I haven’t written anything on here for a while. There’s a reason for that.
When you’re a super connected millennial, who’s up to date on the minute-by-minute happenings of the world, who follows commentators and activists from all over the spectrum, when you have a platform – even a tiny one – there’s a temptation to take a stance, on pretty much everything. And this year seems to have been particularly cruel to us, full of surprises, heartache, and think-piece fodder – there’s no shortage of issues to take a stance on.
If nothing else, there are two things I’ve learned this year: first, my experience of this world is vastly affected by the way I look and the zipcode I come from. Or put another way, I’m white, and my life is easy. Secondly, even in a world where almost anyone can have a platform, where almost anyone can go viral, where almost anyone can become an influencer, there are millions of people who feel voiceless, and who long to be heard.
Some of these people look different from me, and different from each other. Many of them don’t look the way I do, or come from my sweet suburban bubble. There’s a lot that I could say about these people, whoever they are. But lately, I’ve been trying to listen.
Stories are powerful and valuable, and easier now than ever before to share and spread. Stories simultaneously empower the storyteller, and slowly reform the listener. They enable us to suspend what we think we know, and entertain a new, human perspective. There’s a beautiful weightlessness to hearing someone’s story, taking their word at face value, letting them own their experience, and respecting what it means to them. And when you’re a person like me – who has never struggled to be heard – there’s a necessary humility to just letting those stories be, without justification, or argument, or any response at all.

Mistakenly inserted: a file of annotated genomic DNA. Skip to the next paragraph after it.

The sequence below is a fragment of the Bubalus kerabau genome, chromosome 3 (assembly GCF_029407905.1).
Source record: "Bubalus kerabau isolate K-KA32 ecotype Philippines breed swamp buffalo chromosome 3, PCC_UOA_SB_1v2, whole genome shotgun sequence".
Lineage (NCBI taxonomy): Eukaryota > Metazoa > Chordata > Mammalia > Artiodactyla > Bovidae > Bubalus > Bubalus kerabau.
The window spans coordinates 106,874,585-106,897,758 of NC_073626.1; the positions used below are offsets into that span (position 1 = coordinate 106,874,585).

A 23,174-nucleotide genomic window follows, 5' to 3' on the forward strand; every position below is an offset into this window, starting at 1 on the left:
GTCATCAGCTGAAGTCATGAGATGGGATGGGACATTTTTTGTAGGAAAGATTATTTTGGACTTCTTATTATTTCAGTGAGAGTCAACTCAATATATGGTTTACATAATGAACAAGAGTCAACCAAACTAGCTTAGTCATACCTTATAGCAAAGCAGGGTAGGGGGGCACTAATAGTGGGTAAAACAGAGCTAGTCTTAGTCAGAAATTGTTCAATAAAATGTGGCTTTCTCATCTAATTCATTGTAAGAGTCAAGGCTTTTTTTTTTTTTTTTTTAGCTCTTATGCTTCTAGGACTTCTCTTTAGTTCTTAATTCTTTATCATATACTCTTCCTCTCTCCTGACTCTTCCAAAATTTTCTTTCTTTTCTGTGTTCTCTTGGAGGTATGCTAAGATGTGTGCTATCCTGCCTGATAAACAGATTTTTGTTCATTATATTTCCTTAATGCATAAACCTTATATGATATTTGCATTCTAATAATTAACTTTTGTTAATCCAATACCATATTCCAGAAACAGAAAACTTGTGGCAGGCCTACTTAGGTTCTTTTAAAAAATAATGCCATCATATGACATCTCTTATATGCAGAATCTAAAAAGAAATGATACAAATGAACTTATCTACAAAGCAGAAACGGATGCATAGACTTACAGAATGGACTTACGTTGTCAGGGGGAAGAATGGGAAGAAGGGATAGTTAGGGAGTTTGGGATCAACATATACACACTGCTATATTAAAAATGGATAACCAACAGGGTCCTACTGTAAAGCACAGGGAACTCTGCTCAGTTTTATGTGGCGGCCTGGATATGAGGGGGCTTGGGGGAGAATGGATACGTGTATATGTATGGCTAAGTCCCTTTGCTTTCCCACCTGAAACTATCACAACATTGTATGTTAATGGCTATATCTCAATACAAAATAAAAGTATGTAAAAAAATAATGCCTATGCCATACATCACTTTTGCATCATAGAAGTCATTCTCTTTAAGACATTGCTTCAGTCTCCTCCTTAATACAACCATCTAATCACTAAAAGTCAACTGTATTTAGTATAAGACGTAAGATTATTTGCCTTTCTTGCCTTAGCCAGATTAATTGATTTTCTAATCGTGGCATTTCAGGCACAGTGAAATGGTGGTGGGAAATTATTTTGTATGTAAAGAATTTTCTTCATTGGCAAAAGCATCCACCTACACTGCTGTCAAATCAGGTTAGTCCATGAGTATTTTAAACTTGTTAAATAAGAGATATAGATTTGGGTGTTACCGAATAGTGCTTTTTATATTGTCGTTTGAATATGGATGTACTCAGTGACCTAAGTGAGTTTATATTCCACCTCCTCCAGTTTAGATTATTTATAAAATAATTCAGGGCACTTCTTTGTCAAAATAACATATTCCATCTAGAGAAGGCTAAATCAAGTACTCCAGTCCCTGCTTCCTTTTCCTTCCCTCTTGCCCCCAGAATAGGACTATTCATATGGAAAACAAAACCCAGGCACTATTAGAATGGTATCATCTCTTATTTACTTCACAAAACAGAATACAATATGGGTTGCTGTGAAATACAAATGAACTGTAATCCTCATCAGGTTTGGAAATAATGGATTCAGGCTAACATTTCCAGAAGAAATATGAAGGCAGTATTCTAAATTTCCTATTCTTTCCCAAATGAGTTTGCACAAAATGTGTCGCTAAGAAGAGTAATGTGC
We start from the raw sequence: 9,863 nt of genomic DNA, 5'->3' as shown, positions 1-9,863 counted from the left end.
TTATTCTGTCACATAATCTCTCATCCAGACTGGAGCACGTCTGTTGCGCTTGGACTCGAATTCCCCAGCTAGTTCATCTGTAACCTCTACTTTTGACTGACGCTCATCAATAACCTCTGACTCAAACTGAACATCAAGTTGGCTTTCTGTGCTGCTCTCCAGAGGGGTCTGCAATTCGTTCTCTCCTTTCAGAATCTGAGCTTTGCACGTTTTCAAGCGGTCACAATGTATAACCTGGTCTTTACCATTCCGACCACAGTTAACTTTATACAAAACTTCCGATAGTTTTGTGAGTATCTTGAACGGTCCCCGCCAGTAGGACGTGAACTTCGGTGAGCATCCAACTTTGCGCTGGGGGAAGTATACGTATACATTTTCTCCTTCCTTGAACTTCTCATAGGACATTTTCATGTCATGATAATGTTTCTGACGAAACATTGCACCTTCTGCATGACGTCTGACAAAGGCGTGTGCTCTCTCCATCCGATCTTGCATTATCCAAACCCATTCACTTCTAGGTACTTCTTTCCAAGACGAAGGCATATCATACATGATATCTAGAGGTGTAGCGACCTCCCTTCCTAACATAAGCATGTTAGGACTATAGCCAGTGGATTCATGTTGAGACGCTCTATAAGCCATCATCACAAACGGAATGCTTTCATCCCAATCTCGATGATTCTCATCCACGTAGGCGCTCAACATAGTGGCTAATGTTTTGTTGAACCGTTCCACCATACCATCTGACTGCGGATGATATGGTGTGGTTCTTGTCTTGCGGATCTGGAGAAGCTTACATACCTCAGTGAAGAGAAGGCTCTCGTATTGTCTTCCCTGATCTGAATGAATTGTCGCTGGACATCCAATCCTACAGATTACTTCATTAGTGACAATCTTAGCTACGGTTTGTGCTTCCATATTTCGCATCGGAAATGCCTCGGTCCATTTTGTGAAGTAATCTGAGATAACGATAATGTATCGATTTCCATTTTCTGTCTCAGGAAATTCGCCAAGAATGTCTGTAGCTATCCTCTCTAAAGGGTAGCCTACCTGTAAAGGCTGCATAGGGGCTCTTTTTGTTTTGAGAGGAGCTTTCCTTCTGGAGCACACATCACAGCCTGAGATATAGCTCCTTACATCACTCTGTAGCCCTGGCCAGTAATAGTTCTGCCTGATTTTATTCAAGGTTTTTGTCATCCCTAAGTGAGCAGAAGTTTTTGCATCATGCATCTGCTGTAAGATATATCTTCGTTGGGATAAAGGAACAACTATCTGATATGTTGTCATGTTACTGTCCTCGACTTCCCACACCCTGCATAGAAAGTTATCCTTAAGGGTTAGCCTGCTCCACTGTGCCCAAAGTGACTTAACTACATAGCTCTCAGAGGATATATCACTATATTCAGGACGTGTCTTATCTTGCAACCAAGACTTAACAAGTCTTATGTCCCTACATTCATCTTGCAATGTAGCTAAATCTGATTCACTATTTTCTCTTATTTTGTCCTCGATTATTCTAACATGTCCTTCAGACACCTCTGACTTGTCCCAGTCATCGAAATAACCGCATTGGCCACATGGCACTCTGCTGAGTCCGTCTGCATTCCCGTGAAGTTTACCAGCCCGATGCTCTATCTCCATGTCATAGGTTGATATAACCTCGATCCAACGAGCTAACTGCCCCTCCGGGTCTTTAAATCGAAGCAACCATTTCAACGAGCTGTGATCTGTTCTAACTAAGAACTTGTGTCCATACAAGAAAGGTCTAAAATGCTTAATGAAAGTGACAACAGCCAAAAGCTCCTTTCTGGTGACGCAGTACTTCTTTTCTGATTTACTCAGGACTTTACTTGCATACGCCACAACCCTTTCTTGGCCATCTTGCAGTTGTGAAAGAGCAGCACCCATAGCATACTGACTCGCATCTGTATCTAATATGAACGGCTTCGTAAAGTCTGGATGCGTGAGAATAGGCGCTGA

It’s Advent now, which means this moment, more than ever, is a time to listen. The season of Advent – the four weeks which anticipate Christmas – is often associated with waiting, longing, even restlessness. We’re called to dwell in the world’s darkness, and patiently hope for redemption. At Christmas, there’s a lot of pressure to keep everything merry and bright, and to feel a perpetual state of joyful, sugar-induced, whimsy. Advent asks us to hold off on that, for now. When we want to be swept up in claymation and Bing Crosby, and forget about what a mess 2016’s been, Advent tells us to actually lean into that mess even more.
Waiting and listening are a lot alike. Both seem more passive than they really are. Both, at times, feel useless, or weak, or like a cop-out. But in the right time and place, they’re radical acts of humility. In a world of instant gratification, where all of us want to feel comfortable and fulfilled, all the time, living in anticipation of something else – something better – is a surprising discipline. Likewise, at a time when we all have distinct feelings and beliefs, when many of us are eager to point fingers and pigeon-hole, pausing to hear someone’s story, to try to understand who they are and where they’re coming from, is challenging, but vital.
Advent sometimes feels like empty space, like darkness hoping for light. But maybe that space is just room for us to grow, to quietly become the light that we seek.